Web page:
Outpatient Surgery Magazine

OR Excellence Awards 2015 - September 2015 - Subscribe to Outpatient Surgery Magazine

Outpatient Surgery Magazine, providing current information on Surgical Services, Surgical Facility Administration, Outpatient Surgery News and Trends, OR Excellence and more.

Issue link: http://magazine.outpatientsurgery.net/i/568943

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Page 149 of 168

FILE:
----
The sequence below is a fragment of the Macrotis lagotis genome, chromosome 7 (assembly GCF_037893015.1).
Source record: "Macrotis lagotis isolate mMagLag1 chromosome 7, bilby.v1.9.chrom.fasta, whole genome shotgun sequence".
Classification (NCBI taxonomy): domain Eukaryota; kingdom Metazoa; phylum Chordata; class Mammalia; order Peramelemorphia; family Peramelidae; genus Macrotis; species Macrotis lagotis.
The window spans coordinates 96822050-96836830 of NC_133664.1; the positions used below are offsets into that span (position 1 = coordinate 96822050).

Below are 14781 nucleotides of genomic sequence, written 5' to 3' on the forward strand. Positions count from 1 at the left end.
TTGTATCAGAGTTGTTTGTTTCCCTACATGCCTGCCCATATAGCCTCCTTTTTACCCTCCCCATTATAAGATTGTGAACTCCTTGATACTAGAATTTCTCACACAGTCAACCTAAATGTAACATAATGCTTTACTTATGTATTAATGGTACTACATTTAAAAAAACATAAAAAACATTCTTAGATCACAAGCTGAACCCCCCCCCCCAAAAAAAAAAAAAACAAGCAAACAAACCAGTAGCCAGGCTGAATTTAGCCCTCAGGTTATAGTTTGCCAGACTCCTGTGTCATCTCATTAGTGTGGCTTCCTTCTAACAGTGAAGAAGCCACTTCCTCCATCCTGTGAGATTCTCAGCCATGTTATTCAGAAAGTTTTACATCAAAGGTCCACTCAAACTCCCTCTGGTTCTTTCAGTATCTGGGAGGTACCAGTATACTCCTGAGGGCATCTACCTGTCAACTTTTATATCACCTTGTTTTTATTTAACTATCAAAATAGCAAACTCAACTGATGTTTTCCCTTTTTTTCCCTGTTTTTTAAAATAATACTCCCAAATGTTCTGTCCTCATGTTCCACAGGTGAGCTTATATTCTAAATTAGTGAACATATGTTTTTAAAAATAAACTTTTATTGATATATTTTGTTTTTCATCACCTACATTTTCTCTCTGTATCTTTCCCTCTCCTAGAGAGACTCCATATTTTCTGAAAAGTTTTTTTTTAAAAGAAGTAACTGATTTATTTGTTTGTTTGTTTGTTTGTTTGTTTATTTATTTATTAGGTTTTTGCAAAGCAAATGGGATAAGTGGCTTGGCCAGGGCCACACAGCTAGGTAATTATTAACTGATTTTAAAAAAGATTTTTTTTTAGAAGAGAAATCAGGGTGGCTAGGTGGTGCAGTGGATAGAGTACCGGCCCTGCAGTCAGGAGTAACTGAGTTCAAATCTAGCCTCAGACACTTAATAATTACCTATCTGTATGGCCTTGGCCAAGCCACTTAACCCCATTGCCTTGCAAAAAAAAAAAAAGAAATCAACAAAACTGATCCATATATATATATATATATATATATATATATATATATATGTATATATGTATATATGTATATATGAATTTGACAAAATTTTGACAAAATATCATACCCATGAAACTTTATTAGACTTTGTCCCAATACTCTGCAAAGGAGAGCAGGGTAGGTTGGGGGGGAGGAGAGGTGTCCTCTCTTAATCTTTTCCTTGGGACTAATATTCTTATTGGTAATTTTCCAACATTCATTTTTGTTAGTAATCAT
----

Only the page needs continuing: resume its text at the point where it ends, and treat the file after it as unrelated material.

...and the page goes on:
1 5 0 O U T P AT I E N T S U R G E R Y M A G A Z I N E O N L I N E | S E P T E M B E R 2 0 1 5 and ultrasound guidance. The entire procedure typically takes less than 10 minutes to perform. 1. I sterilely prep the mid-thigh region widely with chlorhexidine and then apply a clear plastic drape with the adhesive fenestration placed where the needle will be inserted. 2. The block nurse hands me my ultrasound probe, which I grasp through the plastic drape, thus maintaining a separate non-sterile field (probe) and a sterile field (needle insertion site). 3. With ultrasound, I identify the most important landmarks: the deep border of the sartorius muscle, the femoral artery, and, if possi- ble, the saphenous nerve (not always clearly visible in all patients). A N E S T H E S I A A L E R T Thanks to a recent FDA approval, multimodal pain strategists have another player to consider — an injectable NSAID that reduces opi- oid consumption when given post-operatively. Dyloject (diclofenac sodium), manufactured by Hospira, also adds a level of convenience. It can be administered in a small-vol- ume intravenous bolus over 15 seconds, versus the 15 to 30 min- utes that can be needed to administer full doses of other injectable non-opioid analgesics. In 2 controlled studies, patients who'd had abdominal/pelvic surgery or orthopedic surgery had lower pain scores and were less likely to require rescue medication (IV morphine) after being given Dyloject. In the abdominal/pelvic group, 63% of patients took rescue medication in the first 48 hours after surgery, compared with 92% of those given a placebo. The corresponding numbers were 74% and 92% for the orthopedic patients. Dyloject won't replace opioids, as the manufacturer is quick to point out, but it's one more way to help minimize their use. — Jim Burger NEW POST-OP OPTION Injectable NSAID Reduces Opioid Use z FAST RELIEF Dyloject can be administered in a small-volume bolus in just 15 seconds.

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